The new issue of Society and Space is out. Among the interesting papers is a review essay by Andrew Jonas of The Poulantzas Reader and the State, Space, World collection of Henri Lefebvre’s work that Neil Brenner and I edited. You can find Jonas’s review here (requires subscription). Here’s the first paragraph:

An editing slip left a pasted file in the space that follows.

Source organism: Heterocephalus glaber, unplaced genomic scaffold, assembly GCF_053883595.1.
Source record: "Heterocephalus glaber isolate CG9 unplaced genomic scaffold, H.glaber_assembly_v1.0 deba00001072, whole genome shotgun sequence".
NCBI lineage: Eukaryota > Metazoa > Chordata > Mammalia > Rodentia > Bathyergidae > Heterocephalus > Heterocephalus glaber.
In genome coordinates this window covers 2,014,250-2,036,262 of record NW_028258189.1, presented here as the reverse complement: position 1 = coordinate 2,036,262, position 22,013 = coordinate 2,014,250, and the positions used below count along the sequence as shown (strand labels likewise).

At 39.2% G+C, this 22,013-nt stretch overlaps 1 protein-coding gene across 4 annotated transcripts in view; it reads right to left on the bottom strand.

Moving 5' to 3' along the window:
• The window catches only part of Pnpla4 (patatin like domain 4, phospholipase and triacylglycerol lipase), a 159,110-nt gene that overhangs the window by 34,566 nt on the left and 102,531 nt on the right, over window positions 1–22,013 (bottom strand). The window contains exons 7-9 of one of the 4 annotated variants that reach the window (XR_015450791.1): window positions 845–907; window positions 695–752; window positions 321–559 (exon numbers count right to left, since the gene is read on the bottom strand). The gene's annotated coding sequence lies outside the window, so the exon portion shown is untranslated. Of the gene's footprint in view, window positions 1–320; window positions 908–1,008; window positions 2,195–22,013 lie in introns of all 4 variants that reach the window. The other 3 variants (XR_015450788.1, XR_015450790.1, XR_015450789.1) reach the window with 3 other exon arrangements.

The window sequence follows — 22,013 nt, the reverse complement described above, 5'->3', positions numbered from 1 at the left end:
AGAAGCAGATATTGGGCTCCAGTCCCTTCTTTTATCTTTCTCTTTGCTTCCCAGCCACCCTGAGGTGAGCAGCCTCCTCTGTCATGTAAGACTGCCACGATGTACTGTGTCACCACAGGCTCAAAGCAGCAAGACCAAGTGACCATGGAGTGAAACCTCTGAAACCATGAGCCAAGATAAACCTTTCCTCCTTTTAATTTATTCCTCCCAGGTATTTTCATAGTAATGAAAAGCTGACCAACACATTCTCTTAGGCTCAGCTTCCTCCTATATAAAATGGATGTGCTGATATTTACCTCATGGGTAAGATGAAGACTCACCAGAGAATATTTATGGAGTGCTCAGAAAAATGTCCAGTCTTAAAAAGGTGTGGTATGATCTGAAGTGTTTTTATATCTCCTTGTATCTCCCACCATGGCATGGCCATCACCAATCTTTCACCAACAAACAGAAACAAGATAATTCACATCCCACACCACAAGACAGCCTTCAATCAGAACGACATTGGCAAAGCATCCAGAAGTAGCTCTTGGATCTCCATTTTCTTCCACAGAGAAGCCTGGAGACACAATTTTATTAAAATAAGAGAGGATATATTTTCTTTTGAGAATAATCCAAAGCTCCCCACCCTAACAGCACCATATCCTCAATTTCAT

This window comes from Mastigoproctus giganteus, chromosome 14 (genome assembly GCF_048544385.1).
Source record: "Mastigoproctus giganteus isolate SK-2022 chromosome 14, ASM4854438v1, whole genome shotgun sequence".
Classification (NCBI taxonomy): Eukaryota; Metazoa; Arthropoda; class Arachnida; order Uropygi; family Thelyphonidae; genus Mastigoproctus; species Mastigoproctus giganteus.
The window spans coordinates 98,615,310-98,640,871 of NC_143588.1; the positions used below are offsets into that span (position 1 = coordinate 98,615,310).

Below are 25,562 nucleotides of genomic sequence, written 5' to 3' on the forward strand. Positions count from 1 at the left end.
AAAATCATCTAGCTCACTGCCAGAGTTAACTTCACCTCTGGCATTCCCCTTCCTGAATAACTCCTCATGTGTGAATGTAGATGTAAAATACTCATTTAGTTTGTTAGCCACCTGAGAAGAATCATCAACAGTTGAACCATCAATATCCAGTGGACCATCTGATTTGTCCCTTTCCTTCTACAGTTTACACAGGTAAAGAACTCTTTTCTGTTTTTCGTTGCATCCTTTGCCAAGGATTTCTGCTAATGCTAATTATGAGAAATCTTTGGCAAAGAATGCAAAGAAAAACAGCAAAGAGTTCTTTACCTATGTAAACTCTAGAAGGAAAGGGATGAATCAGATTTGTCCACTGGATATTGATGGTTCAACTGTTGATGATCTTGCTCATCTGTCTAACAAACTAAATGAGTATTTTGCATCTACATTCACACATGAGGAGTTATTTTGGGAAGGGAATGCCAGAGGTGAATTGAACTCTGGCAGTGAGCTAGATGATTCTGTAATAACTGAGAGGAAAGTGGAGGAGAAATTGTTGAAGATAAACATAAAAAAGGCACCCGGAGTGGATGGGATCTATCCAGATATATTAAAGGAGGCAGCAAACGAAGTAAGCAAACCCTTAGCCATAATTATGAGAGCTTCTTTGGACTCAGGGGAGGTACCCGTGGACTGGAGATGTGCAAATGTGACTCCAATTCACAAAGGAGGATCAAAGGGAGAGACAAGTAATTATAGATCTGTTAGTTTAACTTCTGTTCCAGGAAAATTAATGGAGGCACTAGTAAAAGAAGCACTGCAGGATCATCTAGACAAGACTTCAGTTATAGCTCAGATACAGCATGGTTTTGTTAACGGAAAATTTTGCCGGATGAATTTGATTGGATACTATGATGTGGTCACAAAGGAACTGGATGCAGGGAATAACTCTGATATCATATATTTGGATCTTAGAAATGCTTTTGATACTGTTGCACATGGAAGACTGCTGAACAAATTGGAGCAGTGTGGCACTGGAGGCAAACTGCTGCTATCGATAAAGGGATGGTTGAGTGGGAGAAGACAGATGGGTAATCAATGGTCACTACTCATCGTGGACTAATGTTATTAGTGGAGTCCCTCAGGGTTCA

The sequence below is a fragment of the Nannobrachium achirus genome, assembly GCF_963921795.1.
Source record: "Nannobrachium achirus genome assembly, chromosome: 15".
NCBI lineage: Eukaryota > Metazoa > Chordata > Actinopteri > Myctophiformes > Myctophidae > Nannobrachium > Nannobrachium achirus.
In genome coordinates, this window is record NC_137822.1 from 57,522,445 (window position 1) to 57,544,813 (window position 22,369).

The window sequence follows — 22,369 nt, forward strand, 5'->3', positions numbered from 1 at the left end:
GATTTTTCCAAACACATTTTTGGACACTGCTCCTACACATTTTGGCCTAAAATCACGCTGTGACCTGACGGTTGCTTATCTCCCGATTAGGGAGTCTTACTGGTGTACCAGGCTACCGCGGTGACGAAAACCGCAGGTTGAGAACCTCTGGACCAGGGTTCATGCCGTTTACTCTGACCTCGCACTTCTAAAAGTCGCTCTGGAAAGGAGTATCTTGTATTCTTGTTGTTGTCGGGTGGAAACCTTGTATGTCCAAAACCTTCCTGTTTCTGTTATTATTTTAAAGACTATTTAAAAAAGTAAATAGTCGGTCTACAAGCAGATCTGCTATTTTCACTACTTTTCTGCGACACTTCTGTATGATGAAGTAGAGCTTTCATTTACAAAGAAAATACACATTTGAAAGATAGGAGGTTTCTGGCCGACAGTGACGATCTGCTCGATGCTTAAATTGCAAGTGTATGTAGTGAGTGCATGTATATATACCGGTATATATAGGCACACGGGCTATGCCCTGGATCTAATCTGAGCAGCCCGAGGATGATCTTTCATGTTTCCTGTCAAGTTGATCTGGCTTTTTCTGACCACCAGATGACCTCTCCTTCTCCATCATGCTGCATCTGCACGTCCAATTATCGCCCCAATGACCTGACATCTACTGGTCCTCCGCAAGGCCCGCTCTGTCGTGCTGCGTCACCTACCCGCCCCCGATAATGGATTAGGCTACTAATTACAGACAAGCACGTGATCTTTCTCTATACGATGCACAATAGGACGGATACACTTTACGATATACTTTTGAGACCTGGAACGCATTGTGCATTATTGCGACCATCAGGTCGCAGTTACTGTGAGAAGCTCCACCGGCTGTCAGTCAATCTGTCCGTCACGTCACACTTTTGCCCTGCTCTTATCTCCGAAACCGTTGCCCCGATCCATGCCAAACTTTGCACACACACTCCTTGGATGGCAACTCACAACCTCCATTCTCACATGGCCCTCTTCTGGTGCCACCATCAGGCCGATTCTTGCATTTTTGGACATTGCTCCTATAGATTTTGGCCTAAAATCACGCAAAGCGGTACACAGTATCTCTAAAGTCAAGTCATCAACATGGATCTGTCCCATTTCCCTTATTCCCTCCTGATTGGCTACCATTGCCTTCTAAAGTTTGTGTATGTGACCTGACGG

On the face of it Nicos Poulantzas and Henri Lefebvre are strange bedfellows to find in a review of writings on state space. If the works of Poulantzas are required reading in many political science and sociology courses on state theory, he is not known for offering theoretical insights into the social and political construction of space. Exactly the opposite might be said of Lefebvre, whose extensive writings on space and the city have been widely explored by Anglo-American sociospatial theorists, such as Peter Saunders (1981), Mark Gottdiener (1985), Edward Soja (1989), and Andy Merrifield (2006), to name a few. Yet his work on the state is little known in the English-speaking world. So it was with some trepidation that I accepted the offer to write a combined review essay on these two edited collections of writings by Poulantzas and Lefebvre. Whilst the books share in common a deeply radical perspective on the state and the internationalization of capital, in the end they offer very different theoretical investigations into the relationship between the form of the state and the politics of space.